“43. Further, Defendants have violated Plaintiff’s rights to Due Process under the Fifth and Fourteenth Amendments. When the government confers on journalists access to cover government activities, journalists hold First Amendment liberty interests in that access. Governments therefore cannot revoke or deny that access without due process of law. Sherrill v. Knight, 569 F.2d 124, 129 (D.C. Cir. 1977); Karem v. Trump, 404 F.Supp.3d 203, 210 (D.D.C. 2019)
“44. Here, Defendants have denied and continue to deny Plaintiff the right to receive emails distributed through the Media Advisory List and thereby to learn about newsworthy City events and actions. The Defendants’ policy or custom regarding access to the Media Advisory List violates Due Process. Defendants have refused to add Plaintiff to the Media Advisory List without providing any notice whatsoever—let alone notice of “explicit and meaningful standards” that have been “publish[ed]”—to afford journalists like Plaintiff notice of the contexts in which their rights may be limited. Sherrill, 569 F.2d at 131. Absent such fair notice, which serves to protect reporters from the very type of arbitrary and/or discriminatory actions that Defendants have engaged in here, Defendants’ denials of Plaintiff’s requests to be added to the Media Advisory List are unlawful. Defendants’ exclusion of Plaintiff from the Media Advisory List further violates Due Process because Defendants have failed to provide Plaintiff with any written justification for Defendants’ decision or any opportunity for her to be heard to contest her exclusion.”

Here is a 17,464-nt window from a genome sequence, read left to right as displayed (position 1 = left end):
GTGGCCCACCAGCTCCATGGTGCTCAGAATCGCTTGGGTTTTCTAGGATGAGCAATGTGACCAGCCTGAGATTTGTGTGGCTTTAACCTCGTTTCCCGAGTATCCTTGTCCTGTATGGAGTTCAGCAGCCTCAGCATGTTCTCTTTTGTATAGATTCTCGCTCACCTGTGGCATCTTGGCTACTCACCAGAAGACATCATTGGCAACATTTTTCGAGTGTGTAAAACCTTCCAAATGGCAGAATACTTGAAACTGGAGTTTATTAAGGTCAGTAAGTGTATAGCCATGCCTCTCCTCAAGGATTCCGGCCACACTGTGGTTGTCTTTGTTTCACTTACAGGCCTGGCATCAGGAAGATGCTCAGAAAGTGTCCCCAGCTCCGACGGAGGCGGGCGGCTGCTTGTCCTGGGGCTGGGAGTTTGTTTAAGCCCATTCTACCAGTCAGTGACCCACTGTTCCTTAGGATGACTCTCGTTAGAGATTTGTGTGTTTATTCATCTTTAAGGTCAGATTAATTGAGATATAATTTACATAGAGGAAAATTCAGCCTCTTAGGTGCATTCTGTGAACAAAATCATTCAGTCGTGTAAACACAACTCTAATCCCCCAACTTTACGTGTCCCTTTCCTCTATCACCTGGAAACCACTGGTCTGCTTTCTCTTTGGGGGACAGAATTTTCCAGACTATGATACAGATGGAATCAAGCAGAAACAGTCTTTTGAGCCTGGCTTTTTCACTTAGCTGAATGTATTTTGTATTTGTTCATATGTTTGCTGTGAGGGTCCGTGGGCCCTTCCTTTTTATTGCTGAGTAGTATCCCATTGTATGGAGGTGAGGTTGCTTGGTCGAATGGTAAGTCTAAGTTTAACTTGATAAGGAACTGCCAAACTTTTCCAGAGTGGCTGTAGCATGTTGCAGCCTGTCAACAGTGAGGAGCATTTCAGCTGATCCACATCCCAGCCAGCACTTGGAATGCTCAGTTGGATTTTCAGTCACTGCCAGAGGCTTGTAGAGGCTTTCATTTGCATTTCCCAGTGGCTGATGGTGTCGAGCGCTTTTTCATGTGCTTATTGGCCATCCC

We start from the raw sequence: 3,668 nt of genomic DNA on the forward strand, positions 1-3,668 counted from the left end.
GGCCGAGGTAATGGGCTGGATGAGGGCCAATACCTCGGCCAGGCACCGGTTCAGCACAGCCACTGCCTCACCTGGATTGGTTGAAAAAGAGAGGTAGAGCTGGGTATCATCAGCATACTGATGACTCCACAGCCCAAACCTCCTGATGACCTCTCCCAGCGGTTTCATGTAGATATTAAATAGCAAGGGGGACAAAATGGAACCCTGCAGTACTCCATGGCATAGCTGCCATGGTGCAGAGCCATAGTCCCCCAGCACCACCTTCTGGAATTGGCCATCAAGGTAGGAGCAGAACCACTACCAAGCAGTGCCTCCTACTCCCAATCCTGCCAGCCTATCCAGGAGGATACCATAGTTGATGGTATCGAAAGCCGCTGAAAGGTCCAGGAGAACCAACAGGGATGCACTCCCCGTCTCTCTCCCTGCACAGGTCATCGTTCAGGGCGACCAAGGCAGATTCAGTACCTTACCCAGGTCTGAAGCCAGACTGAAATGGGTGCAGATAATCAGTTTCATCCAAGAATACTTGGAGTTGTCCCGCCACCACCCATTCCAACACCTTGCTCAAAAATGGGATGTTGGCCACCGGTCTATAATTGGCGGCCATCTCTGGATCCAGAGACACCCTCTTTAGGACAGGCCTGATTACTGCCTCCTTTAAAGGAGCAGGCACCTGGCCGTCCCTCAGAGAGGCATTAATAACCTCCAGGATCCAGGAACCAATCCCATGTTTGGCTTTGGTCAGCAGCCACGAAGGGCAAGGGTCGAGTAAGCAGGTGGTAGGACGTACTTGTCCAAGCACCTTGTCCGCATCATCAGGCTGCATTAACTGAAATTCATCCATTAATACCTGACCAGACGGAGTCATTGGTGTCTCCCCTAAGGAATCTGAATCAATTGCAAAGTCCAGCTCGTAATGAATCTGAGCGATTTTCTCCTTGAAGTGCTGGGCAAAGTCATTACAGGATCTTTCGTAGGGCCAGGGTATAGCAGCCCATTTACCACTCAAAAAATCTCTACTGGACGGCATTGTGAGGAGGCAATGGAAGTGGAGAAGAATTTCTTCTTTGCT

The lawsuit asks the court to order the city to add Thomas to the media advisory list, and to devise and publish “explicit and meaningful standards for including a reporter and/or news organization on the Media Advisory List, along with procedures to give members of the news media notice of the reasons for any exclusion from the list and the evidence upon which such exclusions are based, as well as an opportunity to be heard to contest such a decision.”
It also asks the court to declare the exclusion as unconstitutional under the First, Fifth and Fourteenth Amendments to the U.S. Constitution and to Article I, Section 19 of the Tennessee Constitution.
Thomas is represented by the Paul McAdoo of the Reporters Committee for Freedom of the Press, as part of its Local Legal Initiative.
Written by Deborah W. Fisher, director of the John Seigenthaler Chair of Excellence in First Amendment Studies at Middle Tennessee State University.